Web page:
I was recently speaking at a conference in Austin about why millennials shy away from credit cards. In case you didn’t know, data shows that more than 6 in 10 millennials don’t use a credit card.
I am not one of them. In fact, I’m personally “team credit card” all the way. But before getting into why, let me explain why millennials avoid using plastic.
Millennials Are Afraid—And With Good Reason
Based on conversations I’ve had with my blog readers, as well as many of the conversations I had at this conference, millennials shy away from credit cards because they are scared of getting into financial trouble.
First, they feel like they have enough debt to worry about in the form of student loans. Second, they often saw their parents or older siblings get into trouble with debt. And, third, there are still a lot of misconceptions out there about how to properly use a credit card.
The good news is millennials can overcome all of this with education. Now, here’s why you may want to consider using a credit card.
It Helps You Build Credit
I have an excellent credit score—and all of it is thanks to using credit cards responsibly. Read: I pay off my balance in full each month.
Why is it so important to build credit? Because it can save you thousands of dollars in the long run. If you have a good credit score, you’ll shell out less money in interest if you ever find yourself needing to borrow money (like when you get a mortgage).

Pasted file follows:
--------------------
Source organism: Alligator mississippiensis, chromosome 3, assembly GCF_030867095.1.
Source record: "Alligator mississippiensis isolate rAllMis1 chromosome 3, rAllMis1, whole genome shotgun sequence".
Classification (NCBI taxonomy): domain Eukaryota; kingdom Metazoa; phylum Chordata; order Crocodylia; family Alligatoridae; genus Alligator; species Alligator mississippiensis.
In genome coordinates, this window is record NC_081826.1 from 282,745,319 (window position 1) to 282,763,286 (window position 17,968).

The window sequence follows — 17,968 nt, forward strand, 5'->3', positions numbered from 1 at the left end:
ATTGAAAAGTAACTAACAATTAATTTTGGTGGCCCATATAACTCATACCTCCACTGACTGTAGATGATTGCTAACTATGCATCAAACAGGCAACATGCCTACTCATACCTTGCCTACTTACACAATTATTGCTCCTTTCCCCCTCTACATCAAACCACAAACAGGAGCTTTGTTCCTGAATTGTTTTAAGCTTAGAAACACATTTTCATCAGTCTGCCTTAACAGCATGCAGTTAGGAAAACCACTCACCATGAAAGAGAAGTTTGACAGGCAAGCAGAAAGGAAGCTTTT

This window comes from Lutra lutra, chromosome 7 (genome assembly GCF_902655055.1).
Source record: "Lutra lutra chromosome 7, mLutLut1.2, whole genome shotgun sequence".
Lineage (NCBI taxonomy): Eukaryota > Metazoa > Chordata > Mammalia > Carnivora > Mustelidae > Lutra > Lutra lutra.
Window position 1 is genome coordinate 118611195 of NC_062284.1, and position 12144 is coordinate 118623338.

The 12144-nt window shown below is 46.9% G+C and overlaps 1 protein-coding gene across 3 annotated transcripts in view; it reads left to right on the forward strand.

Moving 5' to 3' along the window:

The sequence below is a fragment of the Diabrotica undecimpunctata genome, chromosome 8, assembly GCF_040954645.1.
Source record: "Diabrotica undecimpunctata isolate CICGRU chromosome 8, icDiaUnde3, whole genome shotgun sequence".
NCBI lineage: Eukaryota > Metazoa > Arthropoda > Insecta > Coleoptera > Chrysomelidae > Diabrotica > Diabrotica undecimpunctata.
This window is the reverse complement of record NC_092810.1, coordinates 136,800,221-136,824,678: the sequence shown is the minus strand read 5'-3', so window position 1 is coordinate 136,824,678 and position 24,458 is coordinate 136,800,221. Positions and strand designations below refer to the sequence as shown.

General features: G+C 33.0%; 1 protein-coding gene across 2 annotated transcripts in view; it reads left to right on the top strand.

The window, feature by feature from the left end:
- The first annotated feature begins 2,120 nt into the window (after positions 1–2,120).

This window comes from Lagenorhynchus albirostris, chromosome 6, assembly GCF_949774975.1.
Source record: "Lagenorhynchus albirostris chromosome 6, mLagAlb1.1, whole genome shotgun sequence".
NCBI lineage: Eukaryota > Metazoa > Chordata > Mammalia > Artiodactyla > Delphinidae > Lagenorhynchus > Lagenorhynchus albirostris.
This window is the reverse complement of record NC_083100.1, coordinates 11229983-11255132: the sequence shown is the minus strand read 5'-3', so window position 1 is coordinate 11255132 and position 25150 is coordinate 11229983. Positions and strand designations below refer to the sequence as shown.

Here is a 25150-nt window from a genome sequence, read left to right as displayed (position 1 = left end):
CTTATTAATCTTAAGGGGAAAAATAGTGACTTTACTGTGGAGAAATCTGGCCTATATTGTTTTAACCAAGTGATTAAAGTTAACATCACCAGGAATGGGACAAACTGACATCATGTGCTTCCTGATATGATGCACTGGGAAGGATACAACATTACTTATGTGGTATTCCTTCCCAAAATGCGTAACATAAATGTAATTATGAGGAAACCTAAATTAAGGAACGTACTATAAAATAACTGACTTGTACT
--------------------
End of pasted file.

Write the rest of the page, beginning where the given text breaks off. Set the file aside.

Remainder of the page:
You Can Get Some Sweet Perks
I’ve gotten over 15 free flights thanks to credit cards. The good news for the consumer is there is major rewards war going on now among credit card issuers. Based on the conference I just attended, they are literally fighting trying to come up with the best rewards they can to get people to use their credit cards.
If you use these cards responsibly, you could see cash back, free flights, and hotel stays. You can even find a credit card that invests your cash back into an investment account. Other perks include extended warranties, automatic car rental insurance, and even concierge services.
The truth is debit cards don’t offer these kinds of perks (at least not yet), so take advantage by getting a good credit card and learning how to use it.
They Are—In Some Ways—Safer Than A Debit Card
When I had my wallet stolen a few years ago, I noticed how it was so much easier to resolve the issue with my credit cards versus my debit card.
If someone steals your credit card, all you have to do is call the issuer, cancel the card, and get a new one. The fraudulent charges are also reversed pretty quickly.
It’s a little more complicated with a debit card because they can literally drain your money right out of your account, and it could take a while to get it back. Trust me, I learned this the hard way.
Do you use credit cards or do you shy away from them? Why or why not? Sign up or log in with your Salt account to let us know in the comments below.